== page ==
Jane x

Linda Swift said...

I rushed to my computer this morning before breakfast to check on my hero and found people here before me. Of course, it's way past breakfast in England and Australia, isn't it? Six hours ahead of me where you are, Lindsay. I think.
Thank you, Lindsay, Margaret, Savanna, and Jane for your kind words. I'm happy to know that some of you love gentle heroes, too. And thank you for supporting Lindsay and me by visiting and commenting today. Now I need to get busy and invite more visitors to stop by today.

Kathye Quick said...

Very complex and intersting story. I have no doubt that somewhere this has actually happened. Very believable. Congats!

Linda Swift said...

Thank you for your comments, Kathye. Believable is what I strive for. So I'm very glad the situation seemed so to you.

Teresa Reasor said...

Very compelling story and excellent excerpts!!!!
My heart went out to them both.
Good luck with the book. I know it's going to do well.
Write on,
Teresa Reasor

LK Hunsaker said...

Wonderful grabber excerpts, Linda!

I also like "ordinary" heroes, which I think we all can be given the situation and the will.

Helen Hardt said...

What a lovely excerpt! Anyone who knows me knows I love my heroes, and Pete sounds like a great one ;). I love the concept of your story. Love the second time around can be all that much sweeter. Thank you for sharing!


Hywela Lyn said...

For some reason all my heros tend to be tall too - I'm only five ft nothing myself, so everyone seems tall, so perhaps that's why!

I too like heros who are strong yet gentle, evn if some of them try to hide behind a stern facade!

Celia Yeary said...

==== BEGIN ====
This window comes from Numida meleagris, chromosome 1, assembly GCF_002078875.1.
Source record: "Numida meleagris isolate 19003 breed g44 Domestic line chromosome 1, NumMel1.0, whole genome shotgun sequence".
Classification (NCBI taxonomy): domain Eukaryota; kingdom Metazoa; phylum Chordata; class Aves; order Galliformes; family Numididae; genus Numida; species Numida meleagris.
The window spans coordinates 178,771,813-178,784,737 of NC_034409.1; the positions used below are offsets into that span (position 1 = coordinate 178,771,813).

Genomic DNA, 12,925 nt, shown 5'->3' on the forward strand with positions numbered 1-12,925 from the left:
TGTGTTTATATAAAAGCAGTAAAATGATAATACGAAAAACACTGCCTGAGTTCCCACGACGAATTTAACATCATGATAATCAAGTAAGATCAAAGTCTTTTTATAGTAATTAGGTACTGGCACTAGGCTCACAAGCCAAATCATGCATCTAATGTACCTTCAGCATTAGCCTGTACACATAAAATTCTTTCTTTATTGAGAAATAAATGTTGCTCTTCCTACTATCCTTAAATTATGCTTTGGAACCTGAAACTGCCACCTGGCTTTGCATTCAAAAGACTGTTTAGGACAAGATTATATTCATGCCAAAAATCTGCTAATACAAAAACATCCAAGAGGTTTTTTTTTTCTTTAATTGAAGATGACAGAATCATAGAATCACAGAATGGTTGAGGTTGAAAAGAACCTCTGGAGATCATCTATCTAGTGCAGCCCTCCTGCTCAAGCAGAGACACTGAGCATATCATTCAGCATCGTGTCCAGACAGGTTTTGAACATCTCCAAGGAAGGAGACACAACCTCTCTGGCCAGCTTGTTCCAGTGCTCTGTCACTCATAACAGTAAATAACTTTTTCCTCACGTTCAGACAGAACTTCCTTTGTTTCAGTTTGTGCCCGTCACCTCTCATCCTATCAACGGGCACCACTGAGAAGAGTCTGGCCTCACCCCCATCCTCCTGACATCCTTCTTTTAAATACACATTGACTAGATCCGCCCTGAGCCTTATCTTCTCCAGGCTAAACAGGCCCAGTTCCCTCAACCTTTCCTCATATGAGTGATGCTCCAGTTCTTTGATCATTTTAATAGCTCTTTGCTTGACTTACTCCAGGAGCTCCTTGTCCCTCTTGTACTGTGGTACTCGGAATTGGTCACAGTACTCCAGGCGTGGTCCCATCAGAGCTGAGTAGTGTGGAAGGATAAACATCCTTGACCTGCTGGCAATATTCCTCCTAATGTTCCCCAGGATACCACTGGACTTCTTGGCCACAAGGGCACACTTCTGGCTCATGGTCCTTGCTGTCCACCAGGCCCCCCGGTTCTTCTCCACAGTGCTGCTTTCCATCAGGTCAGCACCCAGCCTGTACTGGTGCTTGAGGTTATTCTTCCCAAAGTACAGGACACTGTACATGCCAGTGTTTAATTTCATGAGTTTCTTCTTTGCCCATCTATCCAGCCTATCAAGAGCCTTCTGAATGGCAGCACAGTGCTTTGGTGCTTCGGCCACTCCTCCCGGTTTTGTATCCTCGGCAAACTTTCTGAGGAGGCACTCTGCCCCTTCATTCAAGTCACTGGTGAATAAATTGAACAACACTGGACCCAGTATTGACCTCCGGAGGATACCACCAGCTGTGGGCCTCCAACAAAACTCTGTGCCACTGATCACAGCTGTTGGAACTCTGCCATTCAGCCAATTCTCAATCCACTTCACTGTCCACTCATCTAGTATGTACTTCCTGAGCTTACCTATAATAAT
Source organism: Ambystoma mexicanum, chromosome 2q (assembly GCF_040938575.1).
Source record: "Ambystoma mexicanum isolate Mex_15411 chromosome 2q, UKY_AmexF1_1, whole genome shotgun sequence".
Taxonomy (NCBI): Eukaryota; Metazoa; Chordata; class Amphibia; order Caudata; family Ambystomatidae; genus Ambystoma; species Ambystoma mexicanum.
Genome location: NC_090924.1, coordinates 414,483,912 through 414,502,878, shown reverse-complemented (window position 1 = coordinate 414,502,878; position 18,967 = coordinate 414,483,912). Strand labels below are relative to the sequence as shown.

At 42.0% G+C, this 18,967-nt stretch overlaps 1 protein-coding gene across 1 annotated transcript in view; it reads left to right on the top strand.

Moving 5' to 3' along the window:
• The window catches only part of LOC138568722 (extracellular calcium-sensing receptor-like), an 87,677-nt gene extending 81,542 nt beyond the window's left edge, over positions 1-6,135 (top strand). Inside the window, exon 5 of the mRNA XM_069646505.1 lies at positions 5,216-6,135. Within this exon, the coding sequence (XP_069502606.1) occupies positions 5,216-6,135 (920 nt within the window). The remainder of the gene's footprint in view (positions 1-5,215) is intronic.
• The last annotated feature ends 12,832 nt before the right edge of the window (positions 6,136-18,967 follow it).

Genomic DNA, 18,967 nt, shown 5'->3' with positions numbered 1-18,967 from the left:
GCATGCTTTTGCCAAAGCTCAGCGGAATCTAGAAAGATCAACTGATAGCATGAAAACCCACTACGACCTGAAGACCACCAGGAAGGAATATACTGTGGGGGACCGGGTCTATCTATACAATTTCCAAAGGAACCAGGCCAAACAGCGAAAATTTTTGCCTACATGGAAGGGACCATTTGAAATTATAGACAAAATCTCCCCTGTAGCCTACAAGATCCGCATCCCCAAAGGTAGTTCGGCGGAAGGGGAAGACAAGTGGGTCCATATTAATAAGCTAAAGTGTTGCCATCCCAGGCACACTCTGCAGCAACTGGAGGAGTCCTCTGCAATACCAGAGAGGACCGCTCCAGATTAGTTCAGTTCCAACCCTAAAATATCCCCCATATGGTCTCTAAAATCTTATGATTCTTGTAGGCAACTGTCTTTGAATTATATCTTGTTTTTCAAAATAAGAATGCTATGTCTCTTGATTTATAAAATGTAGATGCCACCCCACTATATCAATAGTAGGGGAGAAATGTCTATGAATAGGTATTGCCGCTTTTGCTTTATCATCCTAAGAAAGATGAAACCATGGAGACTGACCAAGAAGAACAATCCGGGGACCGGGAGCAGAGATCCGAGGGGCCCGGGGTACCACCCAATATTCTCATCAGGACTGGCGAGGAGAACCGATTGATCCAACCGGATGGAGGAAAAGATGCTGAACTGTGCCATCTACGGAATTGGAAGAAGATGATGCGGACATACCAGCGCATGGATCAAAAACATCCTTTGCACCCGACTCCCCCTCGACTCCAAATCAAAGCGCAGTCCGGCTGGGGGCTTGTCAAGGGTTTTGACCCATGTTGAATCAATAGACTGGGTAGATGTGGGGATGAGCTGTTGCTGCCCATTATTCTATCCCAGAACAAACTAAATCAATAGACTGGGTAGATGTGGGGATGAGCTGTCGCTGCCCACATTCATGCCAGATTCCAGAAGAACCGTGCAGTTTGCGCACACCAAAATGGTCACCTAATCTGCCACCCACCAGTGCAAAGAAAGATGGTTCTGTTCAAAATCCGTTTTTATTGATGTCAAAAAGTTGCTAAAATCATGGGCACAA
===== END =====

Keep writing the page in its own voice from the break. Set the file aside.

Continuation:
Linda--I love your everyday, real heroes. Definitely, they are the best--no swashbucklers for me, either--one would probably scare me to death!My daddy was a hero to me, and I can name other real men who could be the lead in a romance novel any day of the week. And thanks for the lovely excerpt. Celia

Kelley said...

Great excerpt. It showed how much they care about each other.
I like my heros to be big and strong, but to also have some vulnerability that they reveal only to the one they love.

Mary Ricksen said...

You got us with the excerpt!!

Linda Swift said...

Teresa, LK (Don't we know you as Lyn?), Helen, Hywela, Celia, Kelley, Mary, thank you all so much for stopping by. Your responses make my heart swell with gratitude. I think the subject of heroes touch the heartstrings of us all. And Hywela, I am also five ft. nothing but I still find a really tall man very appealing. But strange to say, my father and husband and son, the most beloved men in my life, are average height for men. Oh, well, tall isn't everything, obviously!

Susan Kelley said...

I love ordinary heroes too. I think we've all known some of them and heroines also. Great excerpt.